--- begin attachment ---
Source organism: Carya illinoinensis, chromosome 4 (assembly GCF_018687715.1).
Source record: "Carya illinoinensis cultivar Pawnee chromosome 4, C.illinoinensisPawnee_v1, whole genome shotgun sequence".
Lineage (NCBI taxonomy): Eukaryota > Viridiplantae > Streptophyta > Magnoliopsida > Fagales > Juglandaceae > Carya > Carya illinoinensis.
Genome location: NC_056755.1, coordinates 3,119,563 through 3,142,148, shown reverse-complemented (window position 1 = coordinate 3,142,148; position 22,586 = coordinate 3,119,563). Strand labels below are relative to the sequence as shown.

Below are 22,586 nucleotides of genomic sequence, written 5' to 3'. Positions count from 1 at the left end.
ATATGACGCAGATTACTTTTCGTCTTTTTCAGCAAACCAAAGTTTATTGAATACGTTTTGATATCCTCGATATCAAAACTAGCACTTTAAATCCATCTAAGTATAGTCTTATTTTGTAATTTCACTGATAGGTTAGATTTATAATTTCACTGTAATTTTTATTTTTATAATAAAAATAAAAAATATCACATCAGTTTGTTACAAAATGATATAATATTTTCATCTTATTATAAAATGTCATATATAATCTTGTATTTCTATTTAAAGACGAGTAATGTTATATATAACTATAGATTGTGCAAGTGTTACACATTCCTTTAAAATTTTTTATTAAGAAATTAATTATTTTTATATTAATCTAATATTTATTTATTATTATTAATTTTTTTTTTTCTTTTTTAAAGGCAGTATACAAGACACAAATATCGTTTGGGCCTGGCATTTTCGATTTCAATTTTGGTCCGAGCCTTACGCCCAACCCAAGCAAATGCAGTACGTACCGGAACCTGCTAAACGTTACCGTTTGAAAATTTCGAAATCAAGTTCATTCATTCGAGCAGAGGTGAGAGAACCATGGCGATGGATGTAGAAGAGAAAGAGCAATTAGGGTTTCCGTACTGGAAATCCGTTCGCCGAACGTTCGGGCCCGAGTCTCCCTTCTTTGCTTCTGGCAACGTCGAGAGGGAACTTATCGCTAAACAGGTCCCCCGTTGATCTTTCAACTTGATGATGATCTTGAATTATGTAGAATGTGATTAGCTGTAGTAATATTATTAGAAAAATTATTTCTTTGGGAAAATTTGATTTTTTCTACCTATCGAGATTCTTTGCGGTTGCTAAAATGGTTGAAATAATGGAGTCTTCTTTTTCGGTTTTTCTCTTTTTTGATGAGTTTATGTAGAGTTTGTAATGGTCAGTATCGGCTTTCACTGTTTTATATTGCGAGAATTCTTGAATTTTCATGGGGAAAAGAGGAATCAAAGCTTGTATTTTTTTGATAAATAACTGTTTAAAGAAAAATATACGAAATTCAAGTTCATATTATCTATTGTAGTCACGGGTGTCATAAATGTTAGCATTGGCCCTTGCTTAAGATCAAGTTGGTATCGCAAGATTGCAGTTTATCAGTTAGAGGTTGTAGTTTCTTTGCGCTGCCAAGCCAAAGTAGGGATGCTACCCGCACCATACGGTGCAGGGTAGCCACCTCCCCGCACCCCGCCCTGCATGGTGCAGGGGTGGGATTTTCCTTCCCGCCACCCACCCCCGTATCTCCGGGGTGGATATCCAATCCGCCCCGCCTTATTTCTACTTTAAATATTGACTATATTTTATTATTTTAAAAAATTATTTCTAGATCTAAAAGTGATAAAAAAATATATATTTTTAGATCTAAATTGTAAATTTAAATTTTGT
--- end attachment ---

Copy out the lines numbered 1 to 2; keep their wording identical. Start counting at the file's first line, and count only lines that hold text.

Source organism: Carya illinoinensis, chromosome 4 (assembly GCF_018687715.1).
Source record: "Carya illinoinensis cultivar Pawnee chromosome 4, C.illinoinensisPawnee_v1, whole genome shotgun sequence".